Charleston, Eastern residents try their luck in Powerball game

Lynnsey Veach, City Editor

Students and residents were rushing into local gas stations on a cold and icy Tuesday to get their tickets for a chance to win the largest lottery jack-pot for one winner in history, a Powerball of $1.5 billion.

If someone purchases the winning ticket, that person would receive $930 million pre-tax lump sum, which could pay for 51,614 students’ tuitions at Eastern.

Penny Pierce, a Mach 1 gas attendant, said a lot of people who come in are trying their luck with buying Powerball tickets.

“Everybody has come in; I think everyone wants a Powerball ticket,” Pierce said.

Pierce said she knows exactly what she would do with the money if she purchased the lucky ticket.

“I’d be out of here so fast and I would no longer work; I would be a jet setter,” Pierce said. “Every day I’d be in a different place, maybe Bora Bora, the Caribbean, Hawaii, Jamaica, the Bahamas, Italy and Europe.”

Nicole Evans, a Hucks gas attendant, said she has seen many people purchasing tickets throughout the day.

“A lot of people are coming in to get them today; it’s a variety of people,” Evans said.

Charleston resident Shannon Armstrong said she would first take care of her family if she won the lottery.

“I would love to start a tutoring program for underprivileged children,” Armstrong said. “But I would first love to sit on a beach somewhere.”

Armstrong said one of the negatives of winning the Powerball would be having the will to say no to everyone needing help.

“They do say money is the root of all evil,” Armstrong said.

Charleston resident Ken Helm said he has some plans in case he ends up winning the jackpot. “I’d probably retire early, and I would definitely give back to the community,” Helm said.

Along with the community members, many Eastern students were in line to purchase their Powerball tickets.

John Pekovitch, a senior applied engineering and technology major, said if he won the lottery, he would share his winnings first.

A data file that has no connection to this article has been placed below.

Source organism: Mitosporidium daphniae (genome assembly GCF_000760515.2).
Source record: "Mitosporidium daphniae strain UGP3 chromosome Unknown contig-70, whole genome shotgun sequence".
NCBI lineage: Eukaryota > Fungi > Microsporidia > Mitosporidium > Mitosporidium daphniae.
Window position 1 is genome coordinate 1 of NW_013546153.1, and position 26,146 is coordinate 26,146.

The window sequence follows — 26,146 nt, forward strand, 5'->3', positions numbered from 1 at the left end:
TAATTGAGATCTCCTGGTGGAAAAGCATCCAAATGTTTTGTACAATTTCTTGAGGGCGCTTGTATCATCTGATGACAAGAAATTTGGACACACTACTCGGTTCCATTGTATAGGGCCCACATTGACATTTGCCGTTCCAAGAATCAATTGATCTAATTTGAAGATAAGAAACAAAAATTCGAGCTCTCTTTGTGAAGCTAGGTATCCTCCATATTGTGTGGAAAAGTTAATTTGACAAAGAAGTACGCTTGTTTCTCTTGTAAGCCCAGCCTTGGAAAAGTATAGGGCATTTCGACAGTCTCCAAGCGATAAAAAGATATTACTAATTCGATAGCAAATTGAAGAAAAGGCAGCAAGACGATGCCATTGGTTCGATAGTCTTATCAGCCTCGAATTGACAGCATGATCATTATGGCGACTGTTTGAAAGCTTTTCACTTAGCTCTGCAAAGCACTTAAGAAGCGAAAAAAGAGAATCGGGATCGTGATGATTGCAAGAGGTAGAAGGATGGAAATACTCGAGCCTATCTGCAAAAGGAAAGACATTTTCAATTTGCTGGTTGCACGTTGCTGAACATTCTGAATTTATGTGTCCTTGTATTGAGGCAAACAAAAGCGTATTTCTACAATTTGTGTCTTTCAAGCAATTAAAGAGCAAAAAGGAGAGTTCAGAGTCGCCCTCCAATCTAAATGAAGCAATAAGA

“Well I think I would split it with my family first, like my brother and my two parents,” Pekovitch said.

Michael Chism, a junior kinesiology and sports studies major, said he would buy his dream house and cars if he won.

“I would build a house out west somewhere, and make sure my family is well off too,” Chism said.

Charleston resident Megan Taylor said her husband purchased 10 Powerball tickets.

“My children said they would like to buy a zoo, and I said that we already live in a zoo,” Taylor said.

Frida Arellano, a junior political science major, said she purchased one ticket and is crossing her fingers to hear her numbers announced as the winner.

“I would first donate to a good cause if I win, like to a good cause like breast cancer awareness,” Arellano said. “I’d also share the money between my family.”

Morgan Shaffer, a senior communication studies major who purchased three Powerball tickets, said she would definitely get a tax lawyer first and pay off her own student loans if she won the $1.5 billion.

“Then I would play off my mom’s student loans, put money into an account for my sisters, since they are in school now,” Shaffer said. “I would do a lot of shopping, buy some Louis Vuitton, and buy a house in every major city.”

Roger Smith, a resident of Charleston purchases Powerball tickets at Mach 1 on Tuesday.
Roger Smith, a resident of Charleston purchases Powerball tickets at Mach 1 on Tuesday.


Lynnsey Veach can be reached at 581-2812 or at [email protected].